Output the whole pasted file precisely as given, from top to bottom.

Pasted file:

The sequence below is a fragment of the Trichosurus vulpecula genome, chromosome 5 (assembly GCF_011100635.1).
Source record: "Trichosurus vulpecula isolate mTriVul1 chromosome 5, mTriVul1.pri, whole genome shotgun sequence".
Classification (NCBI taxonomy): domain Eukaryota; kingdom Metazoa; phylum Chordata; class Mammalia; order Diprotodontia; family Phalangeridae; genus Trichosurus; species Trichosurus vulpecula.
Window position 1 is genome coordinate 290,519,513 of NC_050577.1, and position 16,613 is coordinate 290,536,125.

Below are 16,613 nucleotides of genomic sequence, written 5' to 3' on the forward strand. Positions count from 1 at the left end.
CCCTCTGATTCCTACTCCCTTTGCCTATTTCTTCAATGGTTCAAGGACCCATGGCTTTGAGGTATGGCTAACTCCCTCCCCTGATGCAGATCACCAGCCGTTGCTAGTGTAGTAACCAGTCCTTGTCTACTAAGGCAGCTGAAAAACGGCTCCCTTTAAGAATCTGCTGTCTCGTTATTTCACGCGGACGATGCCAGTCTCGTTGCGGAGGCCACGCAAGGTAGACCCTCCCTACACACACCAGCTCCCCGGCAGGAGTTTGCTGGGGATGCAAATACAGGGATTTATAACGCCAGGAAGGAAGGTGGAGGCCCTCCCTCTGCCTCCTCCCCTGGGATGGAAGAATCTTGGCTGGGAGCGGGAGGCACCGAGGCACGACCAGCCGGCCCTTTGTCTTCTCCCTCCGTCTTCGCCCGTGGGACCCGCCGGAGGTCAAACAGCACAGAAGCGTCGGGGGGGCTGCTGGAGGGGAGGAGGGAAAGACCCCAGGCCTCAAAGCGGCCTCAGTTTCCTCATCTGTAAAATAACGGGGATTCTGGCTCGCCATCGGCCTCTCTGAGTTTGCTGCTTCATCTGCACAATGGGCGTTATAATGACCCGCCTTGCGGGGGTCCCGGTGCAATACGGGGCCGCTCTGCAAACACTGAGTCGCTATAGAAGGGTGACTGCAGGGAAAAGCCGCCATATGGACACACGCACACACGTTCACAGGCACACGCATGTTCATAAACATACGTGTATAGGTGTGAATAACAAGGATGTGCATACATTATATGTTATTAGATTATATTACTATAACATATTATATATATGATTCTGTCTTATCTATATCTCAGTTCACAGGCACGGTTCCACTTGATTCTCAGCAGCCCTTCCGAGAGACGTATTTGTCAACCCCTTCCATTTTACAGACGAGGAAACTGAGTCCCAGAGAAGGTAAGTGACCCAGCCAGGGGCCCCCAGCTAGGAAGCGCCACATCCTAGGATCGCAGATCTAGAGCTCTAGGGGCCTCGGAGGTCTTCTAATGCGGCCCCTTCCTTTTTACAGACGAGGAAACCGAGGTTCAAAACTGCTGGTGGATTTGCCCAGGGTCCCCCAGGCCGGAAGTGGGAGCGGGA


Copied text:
The sequence below is a fragment of the Trichosurus vulpecula genome, chromosome 5 (assembly GCF_011100635.1).
Source record: "Trichosurus vulpecula isolate mTriVul1 chromosome 5, mTriVul1.pri, whole genome shotgun sequence".
Classification (NCBI taxonomy): domain Eukaryota; kingdom Metazoa; phylum Chordata; class Mammalia; order Diprotodontia; family Phalangeridae; genus Trichosurus; species Trichosurus vulpecula.
Window position 1 is genome coordinate 290,519,513 of NC_050577.1, and position 16,613 is coordinate 290,536,125.

Below are 16,613 nucleotides of genomic sequence, written 5' to 3' on the forward strand. Positions count from 1 at the left end.
CCCTCTGATTCCTACTCCCTTTGCCTATTTCTTCAATGGTTCAAGGACCCATGGCTTTGAGGTATGGCTAACTCCCTCCCCTGATGCAGATCACCAGCCGTTGCTAGTGTAGTAACCAGTCCTTGTCTACTAAGGCAGCTGAAAAACGGCTCCCTTTAAGAATCTGCTGTCTCGTTATTTCACGCGGACGATGCCAGTCTCGTTGCGGAGGCCACGCAAGGTAGACCCTCCCTACACACACCAGCTCCCCGGCAGGAGTTTGCTGGGGATGCAAATACAGGGATTTATAACGCCAGGAAGGAAGGTGGAGGCCCTCCCTCTGCCTCCTCCCCTGGGATGGAAGAATCTTGGCTGGGAGCGGGAGGCACCGAGGCACGACCAGCCGGCCCTTTGTCTTCTCCCTCCGTCTTCGCCCGTGGGACCCGCCGGAGGTCAAACAGCACAGAAGCGTCGGGGGGGCTGCTGGAGGGGAGGAGGGAAAGACCCCAGGCCTCAAAGCGGCCTCAGTTTCCTCATCTGTAAAATAACGGGGATTCTGGCTCGCCATCGGCCTCTCTGAGTTTGCTGCTTCATCTGCACAATGGGCGTTATAATGACCCGCCTTGCGGGGGTCCCGGTGCAATACGGGGCCGCTCTGCAAACACTGAGTCGCTATAGAAGGGTGACTGCAGGGAAAAGCCGCCATATGGACACACGCACACACGTTCACAGGCACACGCATGTTCATAAACATACGTGTATAGGTGTGAATAACAAGGATGTGCATACATTATATGTTATTAGATTATATTACTATAACATATTATATATATGATTCTGTCTTATCTATATCTCAGTTCACAGGCACGGTTCCACTTGATTCTCAGCAGCCCTTCCGAGAGACGTATTTGTCAACCCCTTCCATTTTACAGACGAGGAAACTGAGTCCCAGAGAAGGTAAGTGACCCAGCCAGGGGCCCCCAGCTAGGAAGCGCCACATCCTAGGATCGCAGATCTAGAGCTCTAGGGGCCTCGGAGGTCTTCTAATGCGGCCCCTTCCTTTTTACAGACGAGGAAACCGAGGTTCAAAACTGCTGGTGGATTTGCCCAGGGTCCCCCAGGCCGGAAGTGGGAGCGGGA